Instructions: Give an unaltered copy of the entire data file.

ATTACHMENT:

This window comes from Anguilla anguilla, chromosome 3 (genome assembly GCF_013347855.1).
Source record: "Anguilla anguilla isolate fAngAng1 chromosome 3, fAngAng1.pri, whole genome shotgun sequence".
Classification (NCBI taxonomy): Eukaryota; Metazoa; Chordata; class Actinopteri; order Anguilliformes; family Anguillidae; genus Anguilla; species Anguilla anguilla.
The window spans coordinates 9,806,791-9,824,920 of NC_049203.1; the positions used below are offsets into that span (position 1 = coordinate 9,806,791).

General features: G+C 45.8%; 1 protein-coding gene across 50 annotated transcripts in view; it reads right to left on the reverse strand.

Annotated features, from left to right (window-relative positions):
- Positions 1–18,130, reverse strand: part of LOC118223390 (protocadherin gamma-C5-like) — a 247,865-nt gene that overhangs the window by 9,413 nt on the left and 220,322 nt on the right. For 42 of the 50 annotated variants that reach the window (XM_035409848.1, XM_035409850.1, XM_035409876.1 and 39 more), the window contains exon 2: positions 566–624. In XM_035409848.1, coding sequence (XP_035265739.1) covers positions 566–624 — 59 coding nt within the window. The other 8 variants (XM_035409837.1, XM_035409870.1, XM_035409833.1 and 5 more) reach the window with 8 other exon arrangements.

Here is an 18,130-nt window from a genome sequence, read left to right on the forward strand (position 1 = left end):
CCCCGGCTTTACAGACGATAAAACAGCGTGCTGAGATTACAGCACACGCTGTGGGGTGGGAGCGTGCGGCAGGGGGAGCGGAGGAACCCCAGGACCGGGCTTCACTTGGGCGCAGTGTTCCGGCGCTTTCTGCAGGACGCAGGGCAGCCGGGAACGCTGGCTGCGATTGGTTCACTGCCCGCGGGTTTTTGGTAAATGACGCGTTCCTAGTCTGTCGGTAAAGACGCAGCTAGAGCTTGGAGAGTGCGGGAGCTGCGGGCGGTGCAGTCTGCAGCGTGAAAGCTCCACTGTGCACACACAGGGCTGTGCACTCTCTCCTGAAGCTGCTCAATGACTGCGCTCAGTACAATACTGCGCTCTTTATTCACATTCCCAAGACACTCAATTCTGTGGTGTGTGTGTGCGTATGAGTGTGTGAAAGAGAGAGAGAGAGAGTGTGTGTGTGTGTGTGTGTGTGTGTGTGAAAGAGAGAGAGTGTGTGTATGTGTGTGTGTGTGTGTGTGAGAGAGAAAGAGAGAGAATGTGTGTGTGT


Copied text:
This window comes from Anguilla anguilla, chromosome 3 (genome assembly GCF_013347855.1).
Source record: "Anguilla anguilla isolate fAngAng1 chromosome 3, fAngAng1.pri, whole genome shotgun sequence".
Classification (NCBI taxonomy): Eukaryota; Metazoa; Chordata; class Actinopteri; order Anguilliformes; family Anguillidae; genus Anguilla; species Anguilla anguilla.
The window spans coordinates 9,806,791-9,824,920 of NC_049203.1; the positions used below are offsets into that span (position 1 = coordinate 9,806,791).

General features: G+C 45.8%; 1 protein-coding gene across 50 annotated transcripts in view; it reads right to left on the reverse strand.

Annotated features, from left to right (window-relative positions):
- Positions 1–18,130, reverse strand: part of LOC118223390 (protocadherin gamma-C5-like) — a 247,865-nt gene that overhangs the window by 9,413 nt on the left and 220,322 nt on the right. For 42 of the 50 annotated variants that reach the window (XM_035409848.1, XM_035409850.1, XM_035409876.1 and 39 more), the window contains exon 2: positions 566–624. In XM_035409848.1, coding sequence (XP_035265739.1) covers positions 566–624 — 59 coding nt within the window. The other 8 variants (XM_035409837.1, XM_035409870.1, XM_035409833.1 and 5 more) reach the window with 8 other exon arrangements.

Here is an 18,130-nt window from a genome sequence, read left to right on the forward strand (position 1 = left end):
CCCCGGCTTTACAGACGATAAAACAGCGTGCTGAGATTACAGCACACGCTGTGGGGTGGGAGCGTGCGGCAGGGGGAGCGGAGGAACCCCAGGACCGGGCTTCACTTGGGCGCAGTGTTCCGGCGCTTTCTGCAGGACGCAGGGCAGCCGGGAACGCTGGCTGCGATTGGTTCACTGCCCGCGGGTTTTTGGTAAATGACGCGTTCCTAGTCTGTCGGTAAAGACGCAGCTAGAGCTTGGAGAGTGCGGGAGCTGCGGGCGGTGCAGTCTGCAGCGTGAAAGCTCCACTGTGCACACACAGGGCTGTGCACTCTCTCCTGAAGCTGCTCAATGACTGCGCTCAGTACAATACTGCGCTCTTTATTCACATTCCCAAGACACTCAATTCTGTGGTGTGTGTGTGCGTATGAGTGTGTGAAAGAGAGAGAGAGAGAGTGTGTGTGTGTGTGTGTGTGTGTGTGTGAAAGAGAGAGAGTGTGTGTATGTGTGTGTGTGTGTGTGTGAGAGAGAAAGAGAGAGAATGTGTGTGTGT